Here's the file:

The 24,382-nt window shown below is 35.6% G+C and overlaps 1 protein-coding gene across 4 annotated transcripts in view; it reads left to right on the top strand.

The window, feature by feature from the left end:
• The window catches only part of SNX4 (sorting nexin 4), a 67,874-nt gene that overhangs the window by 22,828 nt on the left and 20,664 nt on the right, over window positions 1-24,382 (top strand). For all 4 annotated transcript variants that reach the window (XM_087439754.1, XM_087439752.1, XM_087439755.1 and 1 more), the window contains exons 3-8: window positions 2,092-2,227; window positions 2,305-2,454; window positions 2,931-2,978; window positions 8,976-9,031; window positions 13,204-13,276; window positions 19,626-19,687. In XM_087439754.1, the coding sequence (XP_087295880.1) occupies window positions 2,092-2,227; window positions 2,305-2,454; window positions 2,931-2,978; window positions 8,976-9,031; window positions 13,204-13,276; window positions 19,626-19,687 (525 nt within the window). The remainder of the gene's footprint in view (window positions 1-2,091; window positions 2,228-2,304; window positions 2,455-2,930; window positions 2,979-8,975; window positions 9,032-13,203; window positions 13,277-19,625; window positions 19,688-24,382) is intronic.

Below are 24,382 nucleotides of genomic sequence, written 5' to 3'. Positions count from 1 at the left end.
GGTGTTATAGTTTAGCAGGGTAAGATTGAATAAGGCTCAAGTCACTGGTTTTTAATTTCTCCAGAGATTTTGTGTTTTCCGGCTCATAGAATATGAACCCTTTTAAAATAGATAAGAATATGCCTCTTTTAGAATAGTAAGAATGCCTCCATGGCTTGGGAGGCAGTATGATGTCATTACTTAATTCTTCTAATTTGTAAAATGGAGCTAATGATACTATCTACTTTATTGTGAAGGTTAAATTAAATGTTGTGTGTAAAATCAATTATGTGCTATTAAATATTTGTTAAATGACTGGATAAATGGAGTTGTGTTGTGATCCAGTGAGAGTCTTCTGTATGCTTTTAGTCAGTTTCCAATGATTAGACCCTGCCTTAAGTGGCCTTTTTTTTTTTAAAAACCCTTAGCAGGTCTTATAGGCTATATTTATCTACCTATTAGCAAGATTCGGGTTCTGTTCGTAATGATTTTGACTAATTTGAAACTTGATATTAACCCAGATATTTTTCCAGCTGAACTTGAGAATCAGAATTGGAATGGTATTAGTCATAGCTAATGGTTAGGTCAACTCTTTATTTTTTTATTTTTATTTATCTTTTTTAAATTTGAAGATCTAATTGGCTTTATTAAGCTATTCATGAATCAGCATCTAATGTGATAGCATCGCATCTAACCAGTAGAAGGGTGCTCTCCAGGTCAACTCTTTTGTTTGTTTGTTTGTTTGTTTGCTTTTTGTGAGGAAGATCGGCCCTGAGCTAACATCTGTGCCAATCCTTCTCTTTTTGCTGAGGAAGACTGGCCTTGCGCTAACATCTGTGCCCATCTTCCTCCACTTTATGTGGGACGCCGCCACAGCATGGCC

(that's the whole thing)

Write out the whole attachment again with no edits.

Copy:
The 24,382-nt window shown below is 35.6% G+C and overlaps 1 protein-coding gene across 4 annotated transcripts in view; it reads left to right on the top strand.

The window, feature by feature from the left end:
• The window catches only part of SNX4 (sorting nexin 4), a 67,874-nt gene that overhangs the window by 22,828 nt on the left and 20,664 nt on the right, over window positions 1-24,382 (top strand). For all 4 annotated transcript variants that reach the window (XM_087439754.1, XM_087439752.1, XM_087439755.1 and 1 more), the window contains exons 3-8: window positions 2,092-2,227; window positions 2,305-2,454; window positions 2,931-2,978; window positions 8,976-9,031; window positions 13,204-13,276; window positions 19,626-19,687. In XM_087439754.1, the coding sequence (XP_087295880.1) occupies window positions 2,092-2,227; window positions 2,305-2,454; window positions 2,931-2,978; window positions 8,976-9,031; window positions 13,204-13,276; window positions 19,626-19,687 (525 nt within the window). The remainder of the gene's footprint in view (window positions 1-2,091; window positions 2,228-2,304; window positions 2,455-2,930; window positions 2,979-8,975; window positions 9,032-13,203; window positions 13,277-19,625; window positions 19,688-24,382) is intronic.

Below are 24,382 nucleotides of genomic sequence, written 5' to 3'. Positions count from 1 at the left end.
GGTGTTATAGTTTAGCAGGGTAAGATTGAATAAGGCTCAAGTCACTGGTTTTTAATTTCTCCAGAGATTTTGTGTTTTCCGGCTCATAGAATATGAACCCTTTTAAAATAGATAAGAATATGCCTCTTTTAGAATAGTAAGAATGCCTCCATGGCTTGGGAGGCAGTATGATGTCATTACTTAATTCTTCTAATTTGTAAAATGGAGCTAATGATACTATCTACTTTATTGTGAAGGTTAAATTAAATGTTGTGTGTAAAATCAATTATGTGCTATTAAATATTTGTTAAATGACTGGATAAATGGAGTTGTGTTGTGATCCAGTGAGAGTCTTCTGTATGCTTTTAGTCAGTTTCCAATGATTAGACCCTGCCTTAAGTGGCCTTTTTTTTTTTAAAAACCCTTAGCAGGTCTTATAGGCTATATTTATCTACCTATTAGCAAGATTCGGGTTCTGTTCGTAATGATTTTGACTAATTTGAAACTTGATATTAACCCAGATATTTTTCCAGCTGAACTTGAGAATCAGAATTGGAATGGTATTAGTCATAGCTAATGGTTAGGTCAACTCTTTATTTTTTTATTTTTATTTATCTTTTTTAAATTTGAAGATCTAATTGGCTTTATTAAGCTATTCATGAATCAGCATCTAATGTGATAGCATCGCATCTAACCAGTAGAAGGGTGCTCTCCAGGTCAACTCTTTTGTTTGTTTGTTTGTTTGTTTGCTTTTTGTGAGGAAGATCGGCCCTGAGCTAACATCTGTGCCAATCCTTCTCTTTTTGCTGAGGAAGACTGGCCTTGCGCTAACATCTGTGCCCATCTTCCTCCACTTTATGTGGGACGCCGCCACAGCATGGCC